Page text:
Agreed.

And let's not forget that the Taliban claims their laws are in place out of respect for women. Yes, it's extreme, but it exemplifies why such an attitude is so harmful.

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Bananacat, I agree and that is why I can't stand when Orthodox bloggers (like Out of the Ortho Box) defend these practices by saying that women are so valued. Better to not value them so much but treat them fairly.

The one time I visited an Orthodox shul, I didn't feel valued being separated by my husband on the sparsely populated woman's side, I felt devalued and subjugated. :| The friend I was with tried to explain that "women are more holy" which struck me as really irritating as I'd heard a line like that before growing up Catholic.

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Out of the Ortho Box isn't from this sect. The "step aside" folks on Satmar Hasidim, who are considered strict/extreme even by other Hasidim. Out of the Ortho Box is Yeshivish.

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I know Out of the Ortho Box is yeshivish, but she has defended those practices and said that they're respectful of women, have great intentions, etc. Her Facebook and Twitter are open, and she sometimes posts more controversial things in those places rather than on her blog.

Here's a post from her other blog where she defends the chareidi practice of not publishing women's pictures in newspapers:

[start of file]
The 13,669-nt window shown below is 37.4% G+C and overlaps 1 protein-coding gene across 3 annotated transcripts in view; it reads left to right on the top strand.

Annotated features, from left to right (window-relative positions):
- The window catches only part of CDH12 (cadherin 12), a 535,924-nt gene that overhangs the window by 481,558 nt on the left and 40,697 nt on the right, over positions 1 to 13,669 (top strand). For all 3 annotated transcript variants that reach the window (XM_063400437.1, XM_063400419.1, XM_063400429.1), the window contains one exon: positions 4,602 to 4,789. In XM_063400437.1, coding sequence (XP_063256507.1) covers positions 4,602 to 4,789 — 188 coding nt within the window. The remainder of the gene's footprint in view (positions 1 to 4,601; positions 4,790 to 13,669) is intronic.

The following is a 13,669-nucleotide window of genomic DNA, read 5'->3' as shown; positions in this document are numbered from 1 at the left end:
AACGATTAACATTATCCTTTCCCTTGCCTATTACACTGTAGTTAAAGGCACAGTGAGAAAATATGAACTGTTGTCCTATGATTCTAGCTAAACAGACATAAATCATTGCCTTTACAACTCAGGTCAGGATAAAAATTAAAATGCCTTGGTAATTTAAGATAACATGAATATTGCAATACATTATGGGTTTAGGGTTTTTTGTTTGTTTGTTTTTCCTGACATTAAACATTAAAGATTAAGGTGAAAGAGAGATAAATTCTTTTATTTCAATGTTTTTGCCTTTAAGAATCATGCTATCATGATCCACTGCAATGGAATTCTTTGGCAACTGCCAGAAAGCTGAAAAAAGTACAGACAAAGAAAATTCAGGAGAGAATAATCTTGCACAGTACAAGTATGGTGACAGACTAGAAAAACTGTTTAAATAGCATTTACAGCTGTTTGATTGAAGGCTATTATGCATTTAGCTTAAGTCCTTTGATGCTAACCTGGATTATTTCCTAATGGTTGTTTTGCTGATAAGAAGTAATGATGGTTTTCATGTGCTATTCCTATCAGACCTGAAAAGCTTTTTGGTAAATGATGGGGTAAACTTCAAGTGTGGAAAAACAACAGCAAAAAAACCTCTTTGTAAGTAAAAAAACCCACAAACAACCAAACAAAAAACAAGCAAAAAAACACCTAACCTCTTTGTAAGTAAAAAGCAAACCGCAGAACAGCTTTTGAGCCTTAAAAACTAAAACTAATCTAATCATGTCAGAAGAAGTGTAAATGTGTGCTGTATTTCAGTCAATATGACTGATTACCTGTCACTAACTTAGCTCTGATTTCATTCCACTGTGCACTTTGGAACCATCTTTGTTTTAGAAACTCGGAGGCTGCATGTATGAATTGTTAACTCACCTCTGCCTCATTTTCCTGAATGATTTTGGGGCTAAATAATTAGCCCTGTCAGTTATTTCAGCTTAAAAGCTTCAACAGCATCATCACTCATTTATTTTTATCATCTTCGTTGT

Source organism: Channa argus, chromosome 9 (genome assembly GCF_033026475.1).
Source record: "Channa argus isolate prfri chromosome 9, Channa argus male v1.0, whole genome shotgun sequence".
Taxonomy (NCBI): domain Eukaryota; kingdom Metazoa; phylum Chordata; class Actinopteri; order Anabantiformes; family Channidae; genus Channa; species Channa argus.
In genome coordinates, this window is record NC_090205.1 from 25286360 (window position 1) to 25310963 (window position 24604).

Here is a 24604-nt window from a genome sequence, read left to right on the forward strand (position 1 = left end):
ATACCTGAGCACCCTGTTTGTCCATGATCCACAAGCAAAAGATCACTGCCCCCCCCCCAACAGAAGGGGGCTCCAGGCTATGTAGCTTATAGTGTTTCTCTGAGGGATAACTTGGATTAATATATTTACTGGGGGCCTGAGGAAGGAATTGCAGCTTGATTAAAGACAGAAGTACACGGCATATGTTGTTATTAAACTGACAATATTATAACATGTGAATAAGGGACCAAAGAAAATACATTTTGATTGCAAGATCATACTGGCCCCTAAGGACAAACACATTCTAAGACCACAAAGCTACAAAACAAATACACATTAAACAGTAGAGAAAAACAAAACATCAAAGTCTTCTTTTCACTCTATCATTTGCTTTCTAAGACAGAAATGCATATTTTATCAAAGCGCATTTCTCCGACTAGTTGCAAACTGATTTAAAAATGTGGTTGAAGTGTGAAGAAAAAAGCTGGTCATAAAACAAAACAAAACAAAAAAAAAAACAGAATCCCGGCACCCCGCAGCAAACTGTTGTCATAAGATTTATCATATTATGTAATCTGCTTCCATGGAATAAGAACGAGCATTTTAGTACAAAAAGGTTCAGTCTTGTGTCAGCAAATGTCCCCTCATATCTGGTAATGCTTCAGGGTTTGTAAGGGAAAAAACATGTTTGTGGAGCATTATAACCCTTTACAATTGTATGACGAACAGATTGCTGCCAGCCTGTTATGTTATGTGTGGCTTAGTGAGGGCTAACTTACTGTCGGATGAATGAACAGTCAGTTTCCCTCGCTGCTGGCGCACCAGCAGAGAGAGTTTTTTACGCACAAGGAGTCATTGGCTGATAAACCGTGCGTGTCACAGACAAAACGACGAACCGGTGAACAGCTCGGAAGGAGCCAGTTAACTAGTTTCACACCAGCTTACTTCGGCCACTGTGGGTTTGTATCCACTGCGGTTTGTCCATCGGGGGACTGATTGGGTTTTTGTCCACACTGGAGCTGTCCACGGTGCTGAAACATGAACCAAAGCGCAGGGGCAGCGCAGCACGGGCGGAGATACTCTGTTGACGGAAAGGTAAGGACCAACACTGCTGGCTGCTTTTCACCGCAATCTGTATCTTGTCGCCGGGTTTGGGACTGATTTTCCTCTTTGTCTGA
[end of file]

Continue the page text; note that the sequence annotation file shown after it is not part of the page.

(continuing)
jfxramblings.blogspot.com/2011/05/wheres-hillary.html

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Ugh. The thing with Ruchi is that I generally like her writing style - she's pretty open and has a sense of humour - but sometimes the apologetics just rub me the wrong way.

I get that some groups don't print pictures of women, ever, and that this is part of their general guidelines and not something that they do specifically to be obnoxious and that they do not judge the hotness of every single photo.

At the same time...there is a very real issue when you alter history to exclude women. If it doesn't automatically occur to people that this is a problem because they are just focused on the modestly question, then that too is a problem.

I can understand that Ruchi may have felt that the avalanche of comments made were attacking HER community and values as well, and that may explain why she's defensive. At the same time, though, she's resorting to some really bad arguments. Calling Hillary Clinton a victim of western morality? Really? If anything, Bill was a product of Christian morality, and had developed a sort of split personality where he believed that X was right, but still did Y. That problem exists in the Orthodox Jewish world as well.

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Ruchi is usually very tactful and respectful of others, but she has to be since she works in kiruv. I think her views and explanations are a bit to the right even of some yeshivish communities. It definitely sounds like she and her husband moved toward the chareidi end of things when they lived in Israel, although she was raised in a more moderate yeshivish family.